- About Us
- Local Savings
- Green Editions
- Legal Notices
- Weekly Ads
Connect with Us
Balancing access with security at Islander Stadium
The City Council and school district are once again butting heads over Islander Stadium. The stadium, which is used by both school and public sports teams, has been the source of argument on and off since the two parties agreed to share the amenity in 2003.
Today, nearly two months after the school district purchased a new turf field (the former turf was deemed unsafe for use last summer despite the fact that it had more than a year left on its warranty), both sides are deliberating over the conditions of a new interlocal use and operation agreement.
Approval of the document was stalled last Monday when City Council members noticed a school-district proposed stipulation under “Procedures for Managing Stadium Use.” According to the document, the stadium will from now on be “secured at all times.” Keys or “other means of access,” which include the possibility of electronic entry cards, will be issued for approved stadium activities. It is the district’s responsibility to issue these keys to members of the public who wish to use the stadium.
Four sets of keys will also be given to the city. Duplication of the keys is not allowed.
During the Oct. 19 City Council meeting, Councilmember El Jahnke expressed alarm at this new provision.
“Why does the school district want to restrict access to the field?” he asked. “This is a perfect example of the attitude that this is ours and doesn’t belong to the people. We’re going from an open-access stadium to posted hours with a card system.”
City Mayor Jim Pearman, who sits on the City/School District Ad-hoc Committee, attempted to explain that the reason for issuing keys or access cards was not to limit resident access but to ensure stadium security.
“What they’re really trying to do is find a [method] that protects the asset while at the same time provides access,” Pearman said of the draft provision. “In fact, the school district thought that was a net plus — having the community use the stadium and keeping it open to neighbors.”
Asked about school district’s new security proposal, Superintendent Gary Plano echoed Pearman’s statement.
“Our stadium is a capital asset worth over $1 million. We want to ensure that it’s preserved for school use primarily and, secondarily, community use,” he said.
But during Council discussion of the agenda item, members were unable to accept the new provision. In fact, there was so much disagreement over the matter that the Council moved to “table” the agenda item until city staff can come back with alternatives options.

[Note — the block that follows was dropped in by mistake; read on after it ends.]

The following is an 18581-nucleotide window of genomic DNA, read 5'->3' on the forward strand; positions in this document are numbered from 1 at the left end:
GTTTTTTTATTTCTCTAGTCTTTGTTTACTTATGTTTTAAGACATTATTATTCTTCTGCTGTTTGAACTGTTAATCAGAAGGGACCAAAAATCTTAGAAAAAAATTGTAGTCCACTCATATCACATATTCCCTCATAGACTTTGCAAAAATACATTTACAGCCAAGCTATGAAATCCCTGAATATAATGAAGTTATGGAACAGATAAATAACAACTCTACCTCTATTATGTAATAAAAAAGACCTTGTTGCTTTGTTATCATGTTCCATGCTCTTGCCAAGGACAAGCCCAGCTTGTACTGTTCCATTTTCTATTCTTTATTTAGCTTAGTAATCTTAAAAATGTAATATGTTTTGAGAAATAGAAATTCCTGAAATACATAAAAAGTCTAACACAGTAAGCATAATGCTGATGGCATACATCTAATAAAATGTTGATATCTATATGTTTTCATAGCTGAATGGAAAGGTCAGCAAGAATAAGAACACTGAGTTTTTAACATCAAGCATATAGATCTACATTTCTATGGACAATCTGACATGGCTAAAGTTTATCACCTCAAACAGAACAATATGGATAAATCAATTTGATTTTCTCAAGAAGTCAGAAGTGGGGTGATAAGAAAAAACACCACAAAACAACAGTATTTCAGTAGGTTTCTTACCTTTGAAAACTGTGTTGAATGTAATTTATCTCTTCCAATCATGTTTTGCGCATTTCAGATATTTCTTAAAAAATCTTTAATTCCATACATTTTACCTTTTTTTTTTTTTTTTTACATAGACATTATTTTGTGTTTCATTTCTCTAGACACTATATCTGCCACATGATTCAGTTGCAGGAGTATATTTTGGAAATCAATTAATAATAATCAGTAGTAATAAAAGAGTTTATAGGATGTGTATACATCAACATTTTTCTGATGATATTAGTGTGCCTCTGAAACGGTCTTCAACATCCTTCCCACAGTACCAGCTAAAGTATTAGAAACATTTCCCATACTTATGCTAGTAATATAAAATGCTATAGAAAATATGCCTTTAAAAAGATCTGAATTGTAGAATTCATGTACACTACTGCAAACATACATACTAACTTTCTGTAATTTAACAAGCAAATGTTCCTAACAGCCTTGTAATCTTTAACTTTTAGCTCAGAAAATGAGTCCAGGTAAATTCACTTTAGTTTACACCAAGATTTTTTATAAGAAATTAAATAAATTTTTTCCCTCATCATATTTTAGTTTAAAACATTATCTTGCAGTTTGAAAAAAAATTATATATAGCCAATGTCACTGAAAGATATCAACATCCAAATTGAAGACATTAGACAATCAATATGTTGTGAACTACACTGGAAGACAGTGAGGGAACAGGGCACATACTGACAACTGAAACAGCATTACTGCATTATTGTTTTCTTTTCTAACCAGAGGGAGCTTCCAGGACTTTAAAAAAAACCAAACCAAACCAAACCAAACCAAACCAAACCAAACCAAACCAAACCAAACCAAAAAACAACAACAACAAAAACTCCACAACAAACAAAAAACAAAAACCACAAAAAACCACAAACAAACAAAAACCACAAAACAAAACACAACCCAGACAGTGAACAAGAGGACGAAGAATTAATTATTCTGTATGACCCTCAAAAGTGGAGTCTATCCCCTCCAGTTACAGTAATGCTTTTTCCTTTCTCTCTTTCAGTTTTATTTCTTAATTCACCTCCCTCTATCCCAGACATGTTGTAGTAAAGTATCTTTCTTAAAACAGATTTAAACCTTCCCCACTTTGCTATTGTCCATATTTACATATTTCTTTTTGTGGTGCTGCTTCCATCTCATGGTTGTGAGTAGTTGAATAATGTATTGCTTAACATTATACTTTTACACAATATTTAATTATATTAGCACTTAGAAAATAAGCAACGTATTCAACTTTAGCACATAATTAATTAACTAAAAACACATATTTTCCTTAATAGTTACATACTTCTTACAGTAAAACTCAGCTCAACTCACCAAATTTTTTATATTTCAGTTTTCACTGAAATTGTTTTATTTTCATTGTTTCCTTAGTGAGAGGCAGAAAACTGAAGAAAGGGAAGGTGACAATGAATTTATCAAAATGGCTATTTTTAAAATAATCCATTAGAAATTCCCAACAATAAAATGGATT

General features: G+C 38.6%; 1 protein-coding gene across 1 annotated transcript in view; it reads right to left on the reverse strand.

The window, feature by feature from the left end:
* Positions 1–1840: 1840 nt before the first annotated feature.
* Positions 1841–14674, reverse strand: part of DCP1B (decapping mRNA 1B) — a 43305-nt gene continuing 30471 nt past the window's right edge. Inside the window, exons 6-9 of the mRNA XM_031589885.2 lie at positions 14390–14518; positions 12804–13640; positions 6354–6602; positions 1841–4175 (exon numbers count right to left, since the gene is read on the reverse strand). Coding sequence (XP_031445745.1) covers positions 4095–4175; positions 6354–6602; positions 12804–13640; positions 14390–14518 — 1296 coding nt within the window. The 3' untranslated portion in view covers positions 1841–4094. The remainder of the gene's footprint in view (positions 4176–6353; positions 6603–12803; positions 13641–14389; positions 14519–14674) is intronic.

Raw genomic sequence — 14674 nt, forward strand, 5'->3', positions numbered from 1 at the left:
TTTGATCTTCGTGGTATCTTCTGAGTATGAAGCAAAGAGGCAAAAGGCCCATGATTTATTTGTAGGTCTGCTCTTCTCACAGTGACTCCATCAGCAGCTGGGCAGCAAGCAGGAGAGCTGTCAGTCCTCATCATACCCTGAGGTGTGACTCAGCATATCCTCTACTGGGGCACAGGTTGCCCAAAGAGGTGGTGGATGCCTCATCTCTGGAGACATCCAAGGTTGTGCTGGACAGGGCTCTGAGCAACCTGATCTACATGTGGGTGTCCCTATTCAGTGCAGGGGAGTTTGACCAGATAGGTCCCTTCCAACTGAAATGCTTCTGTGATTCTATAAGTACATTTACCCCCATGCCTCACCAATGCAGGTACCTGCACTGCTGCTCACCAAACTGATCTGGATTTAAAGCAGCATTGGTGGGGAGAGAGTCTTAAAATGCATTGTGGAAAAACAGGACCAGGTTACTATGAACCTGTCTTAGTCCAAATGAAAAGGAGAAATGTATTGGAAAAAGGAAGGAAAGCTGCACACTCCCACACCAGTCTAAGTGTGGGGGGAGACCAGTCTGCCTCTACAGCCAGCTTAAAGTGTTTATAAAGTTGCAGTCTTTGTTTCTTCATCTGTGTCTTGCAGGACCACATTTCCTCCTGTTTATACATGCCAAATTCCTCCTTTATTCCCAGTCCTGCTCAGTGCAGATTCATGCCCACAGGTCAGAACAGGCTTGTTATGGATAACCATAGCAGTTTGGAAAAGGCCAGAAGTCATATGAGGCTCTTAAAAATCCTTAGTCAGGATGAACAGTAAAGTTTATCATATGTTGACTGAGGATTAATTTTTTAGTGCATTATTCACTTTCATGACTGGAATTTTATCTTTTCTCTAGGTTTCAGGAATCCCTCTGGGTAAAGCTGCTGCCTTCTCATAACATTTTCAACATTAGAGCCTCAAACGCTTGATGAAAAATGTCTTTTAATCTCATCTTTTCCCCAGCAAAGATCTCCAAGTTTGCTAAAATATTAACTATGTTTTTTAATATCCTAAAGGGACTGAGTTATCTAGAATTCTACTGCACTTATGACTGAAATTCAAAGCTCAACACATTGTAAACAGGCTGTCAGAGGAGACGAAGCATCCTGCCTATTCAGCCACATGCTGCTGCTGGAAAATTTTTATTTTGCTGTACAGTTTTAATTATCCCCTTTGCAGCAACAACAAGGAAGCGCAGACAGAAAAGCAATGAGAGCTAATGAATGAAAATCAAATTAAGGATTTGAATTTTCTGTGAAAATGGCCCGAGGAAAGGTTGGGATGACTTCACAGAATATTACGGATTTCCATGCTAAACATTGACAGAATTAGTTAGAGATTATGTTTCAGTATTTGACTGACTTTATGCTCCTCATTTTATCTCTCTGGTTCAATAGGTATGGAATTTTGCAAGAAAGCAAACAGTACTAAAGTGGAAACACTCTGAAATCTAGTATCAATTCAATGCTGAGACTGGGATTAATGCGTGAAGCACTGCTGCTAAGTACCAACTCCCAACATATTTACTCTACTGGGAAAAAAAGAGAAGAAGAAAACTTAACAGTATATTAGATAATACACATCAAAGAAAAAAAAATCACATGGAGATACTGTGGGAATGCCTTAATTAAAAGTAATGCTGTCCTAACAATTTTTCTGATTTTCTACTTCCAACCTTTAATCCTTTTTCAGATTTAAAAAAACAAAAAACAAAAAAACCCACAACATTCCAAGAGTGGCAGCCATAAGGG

Yet emotions on the School Board side were equally disapproving when news that the City Council would not pass the interlocal agreement — due to the “key issue” — was raised at the School Board’s Oct. 22 meeting. School Board member John DeVleming, in particular, was perturbed by the news.
“I don’t think anything could be worse than the poisonous atmosphere created by the stadium agreement with the city,” he said.
A new turf field was installed at Islander Stadium last September, after the former surface was deemed inadequate for play. News that the turf was unsafe came as a surprise to the district, since the field’s eight-year warranty does not expire until Oct. 1, 2010.
The manufacturer, FieldTurf Tarkett, offered the district a 20 percent discount to replace the worn-out turf. In total, the stadium facelift cost the district $455,504.
During the six years that the city and school district have shared Islander Stadium, several conflicts over usage priority have arisen. The school district has argued that community-organized sports teams infringe on student athletes’ priority to the facility, while the city has defended just the opposite.
In 2008, a report was conducted to determine how the stadium was being split, by the hour, between district and public sports.
The data shows that in 2007, the high school filled 62 percent of the actual time that Islander Stadium was used, totaling 1,161 hours. Meanwhile, community club sports programs only got 20 percent of the field’s availability, for a total of 701 hours last year. The original 2004 estimate predicted that these clubs would use nearly five times that amount at 3,262 hours.
Although these percentages have changed since 2007 and there has been improved cooperation between both parties, the city still affirms that effort should be made to keep the stadium open to the public as much as possible.
In addition to stadium sharing, facility maintenance and clean-up costs have also been a point of contention in the past. This is one reason why the school district added a provision on access/facility keys.
“We want to be sure that we know who’s using the stadium. In the event of misuse or vandalism, the key cards will let us look into [the matter],” Plano said. “We certainly don’t want a locked stadium. We do want a stadium for the community.”
The interlocal agreement will be up for Council review at its next regular meeting in November.
Education reporter Megan Managan contributed to this article.